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Discussion Starter #1
As my juvenile woodpigeon appears to have thrived, except for the small manner of his missing wing, I am starting to believe I will have him around long-term. I am currently planning to keep him in a large cage indoors, with a wander in the house now and again.

I'm wondering if it would be kind to get a friend for him? But I'm not sure what kind of bird would be good. I understand that domestic pigeons are too aggressive to keep with woodpigeons, and I imagine that would be even more so for a disabled one. I know that parrots and pigeons don't mix. But I'm wondering might there be a domestic dove species that would work well? Or perhaps a small passerine, like a finch or canary?

Or, if they can't be kept together if a flighted bird would pick on the flightless one, would it be kind to have another bird species in a cage next to him, so that he has some avian company? Or would that just make him stressed? I want to do what's best for him. He seems very curious and interested in the world around him, so I thought he might want company.
 

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With only a couple of birds, unless you had another disabled woodpigeon, you may well find that a woodie and another species would be physically companions but pretty much ignore each other.

In my experience, a woodie could peacefully exist with one or more collared doves better than with other species.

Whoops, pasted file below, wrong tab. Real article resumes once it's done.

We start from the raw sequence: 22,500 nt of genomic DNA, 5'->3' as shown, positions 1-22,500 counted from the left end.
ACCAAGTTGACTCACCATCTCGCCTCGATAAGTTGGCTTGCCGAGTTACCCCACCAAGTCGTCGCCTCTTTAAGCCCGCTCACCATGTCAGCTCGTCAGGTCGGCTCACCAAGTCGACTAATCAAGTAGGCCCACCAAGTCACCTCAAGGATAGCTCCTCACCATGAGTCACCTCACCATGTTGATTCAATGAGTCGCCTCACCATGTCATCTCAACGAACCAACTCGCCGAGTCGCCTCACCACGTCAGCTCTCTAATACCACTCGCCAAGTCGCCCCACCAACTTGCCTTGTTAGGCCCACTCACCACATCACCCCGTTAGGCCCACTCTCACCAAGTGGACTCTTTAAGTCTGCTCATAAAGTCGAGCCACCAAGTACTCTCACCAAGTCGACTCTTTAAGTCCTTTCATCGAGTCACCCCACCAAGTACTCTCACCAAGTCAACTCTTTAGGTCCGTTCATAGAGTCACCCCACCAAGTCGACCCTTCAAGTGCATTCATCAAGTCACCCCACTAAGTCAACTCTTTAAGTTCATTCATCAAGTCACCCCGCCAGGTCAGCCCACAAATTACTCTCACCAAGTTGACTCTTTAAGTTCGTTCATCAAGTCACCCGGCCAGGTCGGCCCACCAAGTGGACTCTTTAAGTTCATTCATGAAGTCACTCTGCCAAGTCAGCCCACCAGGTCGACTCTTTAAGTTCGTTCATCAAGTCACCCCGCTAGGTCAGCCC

With ferals/ex-racers, those who are disabled are more likely to be OK with a woodie than ones who are fully fit. Hens are normally more peaceful than the male pigeon.

As it happens, we currently have a disabled woodie in our pigeon aviary. It is almost like he is invisible, the pigeons take so little notice of him. I would think it is because they see he is not a regular pigeon, but don't know what he is, but since he is not a threat to them and their nesting they really are not concerned with him.

If a woodie or dove should inadvertently wander too close to a ground-bound pigeon's nest box, it is likely the pigeon would go for it and maybe deprive it of a few feathers.
 

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Discussion Starter #4
Oh, so it looks like I wouldn't be giving much of a 'friend' then, if they would just ignore him? Hopefully he can happy socially with interaction with us.
 

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Well he might just like having the others around. Ignoring him is good. They aren't picking on him.
 
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